“Perhaps the very best question that you can memorize and repeat, over and over, is, ‘What is the most valuable use of my time right now?’ “
~ Brian Tracy
One evening years ago as we’d just sat down for dinner, the phone rang. My husband answered. It was our oldest son who, two weeks prior, had graduated from college. He and two buddies had gone camping in central Oregon. After some preliminary catch up, the rest of us heard a pause in the conversation. We noticed that my husband suddenly looked concerned after asking, “How are things going?” The next thing we heard was, “A situation?“
Our son had called to tell us there was a situation.
That evening was Saturday, May 10, 2008, the beginning of Mother’s Day weekend, and the next day, my birthday. Our son had called to say he’d been in an accident, assured us he was OK, but that he needed to have surgery soon. He’d broken his jaw in two places: the worst was center front, a clean break through his chin, and the other, a compound fracture, next to a lower molar.
Accident?! Broken jaw?! Surgery?! A situation?!
We learned surgery would be early Sunday morning, May 11. Our son had been bumped down a notch on the surgical priority list. Another young man whose leg had been badly broken was deemed more urgent; his surgery would be that night. Our son was stable, not in pain, and all considered, a pretty lucky young man. His surgery would be first thing the next morning.
We drove to Bend early the next morning while our son was having his jaw repaired. It was my 49th birthday. Situated in a ski area, this hospital is known for its great emergency care. We arrived just as our son had been wheeled to his room.
There are many things I’ll never forget about that weekend. Our son was treated exceptionally well and healed nicely from that day. The two buddies acted quickly and responsibly. The accident did not involve drinking or driving. The injuries could have been much, much worse. The kindness shown to us by one of the buddy’s parents won’t be forgotten; they offered us their camper to avoid a hotel bill. It was an interesting way to spend a birthday, and I’ve since asked all of my children not to do this or anything of the kind ever again (but especially on my birthday). One family joke that emerged from the experience has been our son’s use of the word situation during his description of his accident.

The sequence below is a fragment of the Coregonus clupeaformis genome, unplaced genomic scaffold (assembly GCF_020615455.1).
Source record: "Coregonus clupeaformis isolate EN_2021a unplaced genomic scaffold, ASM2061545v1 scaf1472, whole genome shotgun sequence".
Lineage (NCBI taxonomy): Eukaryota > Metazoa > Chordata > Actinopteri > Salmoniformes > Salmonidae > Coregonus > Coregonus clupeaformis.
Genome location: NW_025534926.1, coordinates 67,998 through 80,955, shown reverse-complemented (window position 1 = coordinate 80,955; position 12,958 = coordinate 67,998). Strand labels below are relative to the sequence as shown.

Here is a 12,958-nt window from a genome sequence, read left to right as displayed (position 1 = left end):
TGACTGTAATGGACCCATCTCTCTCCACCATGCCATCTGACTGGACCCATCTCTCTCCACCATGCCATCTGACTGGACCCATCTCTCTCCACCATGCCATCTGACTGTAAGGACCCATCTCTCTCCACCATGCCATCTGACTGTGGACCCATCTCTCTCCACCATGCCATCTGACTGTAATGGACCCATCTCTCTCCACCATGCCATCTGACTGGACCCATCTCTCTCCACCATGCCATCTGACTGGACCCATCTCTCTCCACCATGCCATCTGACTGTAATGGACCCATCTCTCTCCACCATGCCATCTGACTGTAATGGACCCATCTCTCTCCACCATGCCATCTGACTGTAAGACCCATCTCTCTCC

And there it is. The situation.
Sometimes we find ourselves in an unexpected situation. We must act and behave accordingly, the best way we can. We sometimes are forced to make decisions quickly, we stay in places we otherwise would not, we meet people we’d never have met if not for the situation. We learn to take care of ourselves with the help of others, and sometimes discover kindness in places we would never expect.
I wasn’t the birthday girl, my role was mom and all I could think about in those moments. Our son was released from the hospital with his jaw wired shut–this lasted for eight long weeks–and lots of instructions for how to prevent choking, vomiting, and how to cut open the wires should either occur. Our drive home was long; dizziness was possible, so our three-plus-hour commute was deliberately slow. Food and diet were drastically altered to accommodate our son’s needs. Follow up appointments were made with doctors and oral surgeons.
Sometimes we find ourselves in a situation where we don’t know what to do. A situation can feel surreal. The most valuable use of our time was to do the best we could for our son during those weeks. We learned what we needed to do and we acted. Right now, my time is best used caring for my husband. Sometimes I don’t know what to do, but I do what I can. Each situation requires I put on my big girl panties and do just that.
One thing I know for sure: I will always smile when I hear the word situation.